One of the many wonderful aspects of the NFL Draft is the trades. When watching the draft and the little ticker at the bottom of the screen rings with the word ‘TRADE’ popping up you can’t but help your heart from jumping with excitement (who knows, maybe it’s just me). Still, trades no doubt make things much more interesting on draft day, and the 2014 NFL Draft could feature numerous trades. Why?
With the current model of the Collective Bargaining Agreement (CBA), which has put a strict cap on rookie wages, draft picks have soared in terms of value. Before, it was actually a burden on your franchise to have the No. 1 pick in the draft just because of how gargantuan the contracts had become. Plus, the numbers and the contracts would go up every single year simply based on the market.
For instance, QB Matthew Stafford was the first pick of the 2009 NFL Draft by the Detroit Lions. He signed a six-year, $72 million contract with $41.7 million guaranteed. The very next year another QB went No. overall with Sam Bradford going to the St. Louis Rams, and he signed a six-year, $78 million contract with $50 million guaranteed.
The year after that was the first under the current CBA model, and QB Cam Newton was the first to feel the effect. Newton was the first overall pick by the Carolina Panthers in the 2011 NFL Draft, and he signed a four-year, $22 million contract, all of which was guaranteed. Had the new rookie wage scale not been in effect, Newton’s market value for a contract would’ve likely been six years, $85 million with close to $60 million in guarantees. That’s a huge difference. Think about how much cap room that saves a team. The economics of building a team totally changed with this.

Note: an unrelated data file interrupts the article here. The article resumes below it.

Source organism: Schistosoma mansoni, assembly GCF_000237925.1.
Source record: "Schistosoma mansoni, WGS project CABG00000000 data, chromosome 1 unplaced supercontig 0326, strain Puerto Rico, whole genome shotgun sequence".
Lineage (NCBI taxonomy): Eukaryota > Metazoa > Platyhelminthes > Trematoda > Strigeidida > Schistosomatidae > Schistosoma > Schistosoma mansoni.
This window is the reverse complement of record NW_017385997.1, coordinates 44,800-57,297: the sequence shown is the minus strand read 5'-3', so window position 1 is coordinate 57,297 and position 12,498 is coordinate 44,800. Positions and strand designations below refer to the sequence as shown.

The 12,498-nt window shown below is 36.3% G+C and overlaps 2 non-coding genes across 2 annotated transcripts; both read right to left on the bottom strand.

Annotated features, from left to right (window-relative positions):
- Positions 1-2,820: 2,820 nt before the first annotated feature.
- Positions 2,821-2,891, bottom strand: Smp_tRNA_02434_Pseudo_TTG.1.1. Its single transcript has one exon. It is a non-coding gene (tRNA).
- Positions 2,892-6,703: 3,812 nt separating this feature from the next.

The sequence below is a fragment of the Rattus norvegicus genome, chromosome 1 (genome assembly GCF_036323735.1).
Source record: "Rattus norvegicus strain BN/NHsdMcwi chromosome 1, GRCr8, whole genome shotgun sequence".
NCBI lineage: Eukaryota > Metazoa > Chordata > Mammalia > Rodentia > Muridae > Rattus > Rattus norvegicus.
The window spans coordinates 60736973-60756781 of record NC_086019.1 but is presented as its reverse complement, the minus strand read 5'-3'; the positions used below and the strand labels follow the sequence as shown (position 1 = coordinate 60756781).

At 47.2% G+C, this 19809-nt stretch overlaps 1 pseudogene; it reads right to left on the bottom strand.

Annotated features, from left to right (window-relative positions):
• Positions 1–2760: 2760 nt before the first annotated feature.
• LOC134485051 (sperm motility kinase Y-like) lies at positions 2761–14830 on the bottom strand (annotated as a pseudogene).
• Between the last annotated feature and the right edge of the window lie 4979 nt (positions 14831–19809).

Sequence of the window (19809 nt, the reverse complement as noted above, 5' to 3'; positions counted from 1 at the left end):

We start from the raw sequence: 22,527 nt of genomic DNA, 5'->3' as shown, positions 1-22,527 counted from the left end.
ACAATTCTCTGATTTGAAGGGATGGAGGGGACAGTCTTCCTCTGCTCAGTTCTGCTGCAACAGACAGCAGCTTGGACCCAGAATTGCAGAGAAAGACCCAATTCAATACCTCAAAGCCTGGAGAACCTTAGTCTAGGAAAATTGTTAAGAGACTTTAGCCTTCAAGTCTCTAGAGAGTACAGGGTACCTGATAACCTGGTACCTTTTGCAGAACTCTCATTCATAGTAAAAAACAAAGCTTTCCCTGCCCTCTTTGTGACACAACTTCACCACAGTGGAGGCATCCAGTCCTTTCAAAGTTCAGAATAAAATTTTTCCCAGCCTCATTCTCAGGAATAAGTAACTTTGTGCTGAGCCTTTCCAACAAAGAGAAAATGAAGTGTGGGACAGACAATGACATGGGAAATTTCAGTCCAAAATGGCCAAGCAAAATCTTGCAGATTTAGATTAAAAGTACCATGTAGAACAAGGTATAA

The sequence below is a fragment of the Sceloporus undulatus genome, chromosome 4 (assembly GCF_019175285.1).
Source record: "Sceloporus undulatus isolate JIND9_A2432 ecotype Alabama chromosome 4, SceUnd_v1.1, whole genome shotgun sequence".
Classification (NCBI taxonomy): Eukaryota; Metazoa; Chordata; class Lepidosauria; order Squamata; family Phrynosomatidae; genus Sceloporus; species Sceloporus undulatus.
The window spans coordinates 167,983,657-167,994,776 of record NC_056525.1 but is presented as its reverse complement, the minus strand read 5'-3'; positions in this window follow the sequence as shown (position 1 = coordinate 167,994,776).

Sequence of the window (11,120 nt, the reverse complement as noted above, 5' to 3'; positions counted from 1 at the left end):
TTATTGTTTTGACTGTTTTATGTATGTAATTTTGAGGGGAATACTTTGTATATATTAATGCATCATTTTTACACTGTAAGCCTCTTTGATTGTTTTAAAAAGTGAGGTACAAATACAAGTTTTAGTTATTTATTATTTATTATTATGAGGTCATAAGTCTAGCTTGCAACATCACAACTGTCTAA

Think about nearly a $100 million contract for a player who hasn’t even played a down of professional football. Future Hall of Fame QBs in the NFL sometimes get a $100 million contract, and in the old model totally unproven rookies were paid more than grizzled vets who had actually earned their keep.
So the owners got what they want in the rookie wage scale because the total cap hit was much more acceptable, and what the players got in return were shorter rookie contract lengths. Everyone knows the biggest payday for a player is the second, sometimes third contract they’ve signed, so by shortening the length of the rookie contract they’d be 2-3 years closer to signing the mega contract — one they’ve actually earned through play. Win-win.
With the increased value of draft picks, especially in the early rounds, the wheeling and dealing of draft picks has intensified. The 2013 NFL Draft, for instance, featured five major first round trades on draft day alone. That’s not even counting the two trades made prior to the draft involving first round draft picks with Darrelle Revis and Percy Harvin.
The 2014 NFL Draft could very well eclipse that number — heck maybe even before the middle of round one. The teams comprising the top ten all are teams with a number of holes and all would be willing to trade down and stockpile picks.
After all, none of those teams are just a Jadeveon Clowney or Jake Matthews away from winning Super Bowls.